There is another way to look at this. Jesus was not making an exception he was throwing down the gauntlet against the demons in Gerasenes, gentile territory .
In Mark we see two examples of Jesus confronting demons. In one case in Jewish territory:
Leave us alone⌋, Jesus the Nazarene! Have you come to destroy us? I know who you are—the Holy One of God!” (Mark 1:24 LEB)
In this verse Jesus is addressed as the Holy One of God and it would appear that the demons fear being destroyed, for me this makes sense, Jesus can destroy these demons…
The other case Gentile territory
And crying out with a loud voice he said, “⌊What have I to do with you⌋, Jesus, Son of the Most High God? I implore you by God, do not torment me!”(Mk 5:7 LEB)
What did the legion fear death? No it was torment. How can you torment a demon? From the verse it appears he feared being sent out of the region. Why would this matter, a demon is a demon is a demon?
And he was imploring him many times that he would not send them out of the region. (Mk 5:10 LEB)
Now to the delivered lunatic. Jesus wanted him to tell everyone want Messiah had done for him in what was known as the unholy Bashan territory. The Most High was going to reclaim the world, all of it. This man was to spread the word in the Decapolis area and lets no forget that the incident had already been well reported to town and country side.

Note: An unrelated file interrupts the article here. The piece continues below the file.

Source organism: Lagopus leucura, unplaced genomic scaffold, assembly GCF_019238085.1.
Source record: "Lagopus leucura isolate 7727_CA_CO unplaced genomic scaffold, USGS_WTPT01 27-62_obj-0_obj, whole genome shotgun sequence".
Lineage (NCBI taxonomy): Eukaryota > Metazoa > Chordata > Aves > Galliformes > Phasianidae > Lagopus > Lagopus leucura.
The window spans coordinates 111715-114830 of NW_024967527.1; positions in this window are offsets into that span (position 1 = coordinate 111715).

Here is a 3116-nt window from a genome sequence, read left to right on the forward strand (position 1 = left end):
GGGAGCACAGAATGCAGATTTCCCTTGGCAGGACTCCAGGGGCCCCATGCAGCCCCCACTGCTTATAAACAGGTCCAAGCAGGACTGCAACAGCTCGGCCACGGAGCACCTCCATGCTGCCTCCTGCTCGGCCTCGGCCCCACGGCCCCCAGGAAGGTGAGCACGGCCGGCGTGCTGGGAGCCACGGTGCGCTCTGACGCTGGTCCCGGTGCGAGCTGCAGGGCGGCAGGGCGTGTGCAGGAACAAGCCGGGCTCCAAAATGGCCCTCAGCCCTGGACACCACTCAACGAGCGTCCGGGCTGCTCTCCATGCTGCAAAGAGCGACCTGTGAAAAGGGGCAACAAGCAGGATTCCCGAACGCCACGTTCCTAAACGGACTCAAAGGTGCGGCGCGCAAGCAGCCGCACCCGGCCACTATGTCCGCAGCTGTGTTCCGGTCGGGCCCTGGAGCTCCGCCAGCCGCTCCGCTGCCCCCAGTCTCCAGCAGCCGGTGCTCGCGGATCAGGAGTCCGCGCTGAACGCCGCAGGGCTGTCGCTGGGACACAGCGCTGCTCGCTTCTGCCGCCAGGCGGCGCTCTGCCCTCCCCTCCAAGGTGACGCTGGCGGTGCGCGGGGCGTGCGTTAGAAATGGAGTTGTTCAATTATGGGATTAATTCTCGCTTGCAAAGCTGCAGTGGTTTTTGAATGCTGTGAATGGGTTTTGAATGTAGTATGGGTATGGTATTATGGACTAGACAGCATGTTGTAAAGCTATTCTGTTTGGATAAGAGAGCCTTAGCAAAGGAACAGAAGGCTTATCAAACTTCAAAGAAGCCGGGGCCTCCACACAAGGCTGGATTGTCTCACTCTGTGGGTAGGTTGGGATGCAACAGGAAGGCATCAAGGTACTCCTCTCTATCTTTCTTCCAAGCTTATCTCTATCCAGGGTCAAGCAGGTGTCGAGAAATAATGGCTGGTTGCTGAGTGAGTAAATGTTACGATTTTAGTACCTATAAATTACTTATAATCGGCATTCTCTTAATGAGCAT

14 And their herdsmen fled and reported it* in the town and in the countryside, and they came to see what it was that had happened. (Mk 5:14)
This will be a bit different then how you would normally read these verses. I have shared with you the thoughts of Michael Heiser. This is my understanding of how this verse would be understood by the Jewish reader of the day:
From Reversing Mount Hermon:
“The exorcism of Legion is therefore more than a strange tale of suicidal swine. It’s about theological messaging. Legion recognizes that Jesus is rightful Lord of the country of the Gerasenes—old Bashan now under Gentile occupation.”
Heiser, M. S. (2017). Reversing Hermon: Enoch, The Watchers & The Forgotten Mission of Jesus Christ (p. 101). Bellingham, WA: Lexham Press.
I really would be interested in the communities thoughts on this.